John C. Cosgriff of Pearisburg, Va., college librarian for the College of Engineering at Virginia Tech, was conferred with the title "associate professor emeritus of the University Libraries" by the Virginia Tech Board of Visitors during the board’s quarterly meeting March 27.

The title of emeritus may be conferred on retired professors and associate professors, administrative officers, librarians, and exceptional staff members who have given exemplary service to the university and who are specially recommended to the board of visitors by Virginia Tech President Charles W. Steger. Nominated individuals who are approved by the board of visitors receive an emeritus certificate from the university.

A member of the Virginia Tech community since 1974, Cosgriff pioneered the use of personal computers in the work of the library. By 1983, he had developed and conducted training classes for library faculty, staff, and others on the effective use of computers in their work. Cosgriff introduced the use of personal data management software into the work of the library in 1985, and taught library faculty and staff how to make effective use of this software in managing their textual data.

In his capacities as both a technical services and public services librarian, Cosgriff taught others how to use the intellectual and computing tools necessary for the storage and retrieval of information in all formats. He was an early adapter of electronic methods for conducting geological research, and his book, “Turbo Genealogy” remains a popular instruction to this topic.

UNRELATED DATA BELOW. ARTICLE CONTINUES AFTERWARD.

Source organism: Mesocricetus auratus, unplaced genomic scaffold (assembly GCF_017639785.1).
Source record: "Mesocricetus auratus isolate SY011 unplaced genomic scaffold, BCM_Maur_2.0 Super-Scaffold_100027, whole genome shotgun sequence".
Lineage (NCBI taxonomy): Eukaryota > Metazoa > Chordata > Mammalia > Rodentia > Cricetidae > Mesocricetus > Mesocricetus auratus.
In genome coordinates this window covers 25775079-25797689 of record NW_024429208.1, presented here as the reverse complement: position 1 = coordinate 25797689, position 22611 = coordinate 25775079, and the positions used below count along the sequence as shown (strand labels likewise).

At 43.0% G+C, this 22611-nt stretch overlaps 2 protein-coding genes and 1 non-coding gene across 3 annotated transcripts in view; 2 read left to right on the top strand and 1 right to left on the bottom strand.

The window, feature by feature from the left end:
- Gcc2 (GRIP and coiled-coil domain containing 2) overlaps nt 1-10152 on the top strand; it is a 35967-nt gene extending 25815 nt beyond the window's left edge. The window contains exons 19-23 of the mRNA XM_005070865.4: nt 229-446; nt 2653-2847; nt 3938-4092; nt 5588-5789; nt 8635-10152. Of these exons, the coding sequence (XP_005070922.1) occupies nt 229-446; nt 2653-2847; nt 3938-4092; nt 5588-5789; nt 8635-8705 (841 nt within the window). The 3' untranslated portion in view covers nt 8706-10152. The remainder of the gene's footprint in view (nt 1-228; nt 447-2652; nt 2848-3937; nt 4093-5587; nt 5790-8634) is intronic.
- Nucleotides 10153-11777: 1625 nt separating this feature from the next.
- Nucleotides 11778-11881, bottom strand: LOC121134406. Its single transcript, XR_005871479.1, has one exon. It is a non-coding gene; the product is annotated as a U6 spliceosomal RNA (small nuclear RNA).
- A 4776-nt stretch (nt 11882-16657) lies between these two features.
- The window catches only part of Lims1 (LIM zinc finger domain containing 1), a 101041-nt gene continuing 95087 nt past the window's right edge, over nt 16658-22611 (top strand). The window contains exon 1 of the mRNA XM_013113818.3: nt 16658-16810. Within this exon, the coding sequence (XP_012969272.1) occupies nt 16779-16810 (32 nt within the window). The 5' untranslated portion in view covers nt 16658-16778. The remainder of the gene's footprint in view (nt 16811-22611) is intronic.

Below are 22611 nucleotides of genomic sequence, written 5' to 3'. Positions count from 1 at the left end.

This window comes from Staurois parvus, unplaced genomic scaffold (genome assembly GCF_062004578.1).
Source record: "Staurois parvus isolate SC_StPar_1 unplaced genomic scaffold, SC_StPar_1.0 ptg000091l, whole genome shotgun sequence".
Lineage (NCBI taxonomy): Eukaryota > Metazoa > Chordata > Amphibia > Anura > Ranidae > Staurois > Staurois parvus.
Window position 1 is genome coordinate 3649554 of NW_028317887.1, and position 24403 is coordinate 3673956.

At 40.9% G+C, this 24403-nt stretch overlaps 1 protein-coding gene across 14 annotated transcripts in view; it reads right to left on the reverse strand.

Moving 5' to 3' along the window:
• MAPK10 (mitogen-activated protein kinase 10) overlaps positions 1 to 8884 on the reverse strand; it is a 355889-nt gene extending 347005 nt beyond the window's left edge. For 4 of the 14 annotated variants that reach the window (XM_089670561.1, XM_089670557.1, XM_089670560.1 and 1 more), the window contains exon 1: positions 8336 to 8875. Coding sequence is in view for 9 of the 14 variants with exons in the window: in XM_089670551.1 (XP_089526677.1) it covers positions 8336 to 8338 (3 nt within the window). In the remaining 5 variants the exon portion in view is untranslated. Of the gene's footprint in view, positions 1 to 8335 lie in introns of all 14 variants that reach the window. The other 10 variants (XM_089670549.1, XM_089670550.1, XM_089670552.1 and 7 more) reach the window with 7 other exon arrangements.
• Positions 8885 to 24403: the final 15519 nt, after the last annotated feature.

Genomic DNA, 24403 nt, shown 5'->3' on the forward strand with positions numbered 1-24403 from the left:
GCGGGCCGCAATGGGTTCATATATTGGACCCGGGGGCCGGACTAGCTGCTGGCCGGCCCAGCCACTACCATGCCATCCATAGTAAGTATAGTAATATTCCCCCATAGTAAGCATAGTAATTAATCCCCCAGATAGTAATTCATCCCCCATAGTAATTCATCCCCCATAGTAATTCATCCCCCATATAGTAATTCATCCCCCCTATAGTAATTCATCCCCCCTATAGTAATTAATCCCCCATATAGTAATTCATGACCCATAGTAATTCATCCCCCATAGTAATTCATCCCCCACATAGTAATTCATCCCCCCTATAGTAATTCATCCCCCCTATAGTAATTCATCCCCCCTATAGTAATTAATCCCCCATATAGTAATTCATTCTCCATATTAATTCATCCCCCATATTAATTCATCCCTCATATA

Cosgriff received his bachelor’s degree from the University of California at Berkeley, a master’s degree from Brigham Young University and a master’s degree from Virginia Tech.

Founded in 1872 as a land-grant college, Virginia Tech has grown to become among the largest universities in the Commonwealth of Virginia. Today, Virginia Tech’s eight colleges are dedicated to putting knowledge to work through teaching, research, and outreach activities and to fulfilling its vision to be among the top research universities in the nation. At its 2,600-acre main campus located in Blacksburg and other campus centers in Northern Virginia, Southwest Virginia, Hampton Roads, Richmond, and Roanoke, Virginia Tech enrolls more than 28,000 full- and part-time undergraduate and graduate students from all 50 states and more than 100 countries in 180 academic degree programs.

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